Academic journal article History of Economics Review

Crank or Proto-Monetarist?: J.K. Gifford and the Cost-Push Inflation Fallacy

Academic journal article History of Economics Review

Crank or Proto-Monetarist?: J.K. Gifford and the Cost-Push Inflation Fallacy

Article excerpt

Abstract: This paper examines the career and contribution of J. K. Gifford (1899-1987), the Foundation Professor of Economics and first Head of the Department of Economics at the University of Queensland, and one of the first in Australia to write an introductory textbook. Gifford's publications were often poorly written and with few references. They focussed mainly on monetary theory and inflation and towards the end of his career concentrated on challenging the notion of a wage-price spiral. Much of his work on the 'cost-push fallacy' seems to have been based on a crude kind of monetarist thinking: governments were prone to allow monetary growth to sustain high profit levels that businesses enjoyed in an inflationary environment. However, his policy proposals were not those of the freemarket Right and focussed on safeguarding employees' interests by ensuring that their wages increased at the rate of inflation plus productivity growth, thereby limiting the scope for employers to benefit from inflation. Although he saw the money supply as exogenous and prone to be mismanaged by governments, be did not articulate a model of the demand for money or defend the stability of the velocity of circulation. His most important article, a brief paper in the Journal of Political Economy in 1968, came about from his objections to the original Phillips analysis, and argued that correlation does not establish causation. Precisely this argument could also be levelled against the monetarist thinking of Milton Friedman and it was not long before the paper's basic argument was used by Nicholas Kaldor in this way.

1 Introduction

Very few Australian economists have published in the Journal of Political Economy; down to 1968 there had been only four of them. (2) J.K. Gifford's 'Correlationism: A Virulent Disease in Economic Science', which appeared in the 'Miscellany' section of the September-October 1968 issue of the Chicago journal, was therefore a significant personal achievement. This five-page article, which was by far John King Gifford's best published work, was also his last, as the Research Professor and first Head of the Department of Economics at the University of Queensland retired in the following year. (3) 'A disease is spreading in economic writing', Gifford began, 'on the subject of inflation of the price level in times of rising output. The disease is the misuse of correlation measures to explain causal relations' (Gifford 1968, p. 1091). He cited three papers on aggregate wage determination as symptoms of the disease: one Australian (Hancock 1966), one using British data (the classic study by Phillips 1958) and one from the US (Eckstein and Wilson 1962). All three claimed that statistical evidence of correlation between money wage growth and unemployment (together with certain other variables) explained the rate of wage inflation in their respective three countries. This, Gifford objected, was fallacious. 'It would be quite inappropriate to suggest that a theory of causal relations could be confirmed by a single high coefficient of determination, obtained by means of a regression equation', which could establish only the 'degree of correspondence' between the variables under review (ibid., pp. 1091-2).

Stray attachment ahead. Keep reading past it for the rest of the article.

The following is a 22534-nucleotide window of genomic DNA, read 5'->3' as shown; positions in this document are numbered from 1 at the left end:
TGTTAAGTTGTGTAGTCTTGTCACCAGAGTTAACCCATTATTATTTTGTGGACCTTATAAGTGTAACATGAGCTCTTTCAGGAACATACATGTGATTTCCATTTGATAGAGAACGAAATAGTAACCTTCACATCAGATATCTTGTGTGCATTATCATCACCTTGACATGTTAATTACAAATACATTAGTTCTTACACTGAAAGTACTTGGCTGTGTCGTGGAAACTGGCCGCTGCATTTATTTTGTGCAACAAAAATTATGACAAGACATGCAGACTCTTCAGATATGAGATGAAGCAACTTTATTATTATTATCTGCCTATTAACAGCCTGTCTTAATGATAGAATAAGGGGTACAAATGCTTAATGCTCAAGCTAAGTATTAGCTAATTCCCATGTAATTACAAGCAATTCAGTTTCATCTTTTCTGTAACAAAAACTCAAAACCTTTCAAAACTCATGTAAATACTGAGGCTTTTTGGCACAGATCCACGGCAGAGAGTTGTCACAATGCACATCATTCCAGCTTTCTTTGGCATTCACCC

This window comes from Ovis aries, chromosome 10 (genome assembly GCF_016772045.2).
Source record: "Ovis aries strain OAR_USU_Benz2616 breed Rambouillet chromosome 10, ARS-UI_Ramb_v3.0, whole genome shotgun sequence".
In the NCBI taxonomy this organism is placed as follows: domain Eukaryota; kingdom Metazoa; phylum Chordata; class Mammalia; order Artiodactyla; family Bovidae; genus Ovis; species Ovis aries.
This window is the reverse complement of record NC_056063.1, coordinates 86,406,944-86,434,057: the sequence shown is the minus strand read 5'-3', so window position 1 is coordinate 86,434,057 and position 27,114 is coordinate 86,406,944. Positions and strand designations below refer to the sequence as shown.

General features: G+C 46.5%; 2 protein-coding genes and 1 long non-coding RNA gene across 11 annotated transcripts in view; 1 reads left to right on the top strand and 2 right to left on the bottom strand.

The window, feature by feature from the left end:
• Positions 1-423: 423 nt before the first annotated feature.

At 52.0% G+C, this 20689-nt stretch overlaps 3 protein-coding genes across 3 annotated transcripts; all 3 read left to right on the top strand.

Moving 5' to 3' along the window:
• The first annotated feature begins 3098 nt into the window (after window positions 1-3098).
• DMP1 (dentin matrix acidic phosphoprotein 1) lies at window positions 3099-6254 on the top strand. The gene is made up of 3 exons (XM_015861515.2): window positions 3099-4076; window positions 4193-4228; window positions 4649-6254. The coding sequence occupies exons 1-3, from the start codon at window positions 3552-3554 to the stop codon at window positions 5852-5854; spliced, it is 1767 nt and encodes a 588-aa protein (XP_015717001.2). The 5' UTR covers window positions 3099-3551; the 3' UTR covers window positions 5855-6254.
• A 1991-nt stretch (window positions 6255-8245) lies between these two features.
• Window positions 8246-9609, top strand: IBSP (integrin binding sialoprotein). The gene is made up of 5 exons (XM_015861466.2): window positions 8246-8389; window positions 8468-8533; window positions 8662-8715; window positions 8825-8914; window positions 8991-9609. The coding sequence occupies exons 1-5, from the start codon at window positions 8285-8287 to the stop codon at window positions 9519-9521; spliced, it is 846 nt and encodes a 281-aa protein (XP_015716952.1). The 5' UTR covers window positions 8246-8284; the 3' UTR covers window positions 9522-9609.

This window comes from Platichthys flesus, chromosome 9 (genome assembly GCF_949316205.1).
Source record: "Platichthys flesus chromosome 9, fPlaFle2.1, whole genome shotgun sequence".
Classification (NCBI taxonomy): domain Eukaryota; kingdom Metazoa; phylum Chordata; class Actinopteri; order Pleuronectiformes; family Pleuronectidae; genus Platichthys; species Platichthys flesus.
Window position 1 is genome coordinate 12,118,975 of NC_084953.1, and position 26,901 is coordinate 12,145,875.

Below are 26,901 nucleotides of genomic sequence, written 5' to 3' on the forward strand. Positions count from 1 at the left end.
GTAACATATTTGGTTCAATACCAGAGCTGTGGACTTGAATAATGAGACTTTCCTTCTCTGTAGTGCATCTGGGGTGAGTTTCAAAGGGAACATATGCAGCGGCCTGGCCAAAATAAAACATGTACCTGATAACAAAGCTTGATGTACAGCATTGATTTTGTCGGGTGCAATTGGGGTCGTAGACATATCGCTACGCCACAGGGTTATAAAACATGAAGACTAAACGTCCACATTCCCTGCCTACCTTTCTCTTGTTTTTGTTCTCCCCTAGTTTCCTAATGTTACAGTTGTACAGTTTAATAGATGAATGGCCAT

'Some statisticians and economists', Gifford continued, 'when they use the word "explain" in this technical sense, use apologetic quotation marks, but this does not excuse the misleading use of the word in economic science, where explanation usually means revealing relations of cause and effect' (ibid., p. 1093). Taking as an example the popular textbook by M.R. Spiegel (1961), Gifford criticised the way in which statisticians defined the 'coefficient of determination' as the ratio of the 'explained variation' to the 'total variation' in the dependent variable. It would be less misleading, he argued, if r were renamed the 'coefficient of quantitative relation', defined as the ratio of the 'related variation' to the total ('related' plus 'unrelated') variation. …

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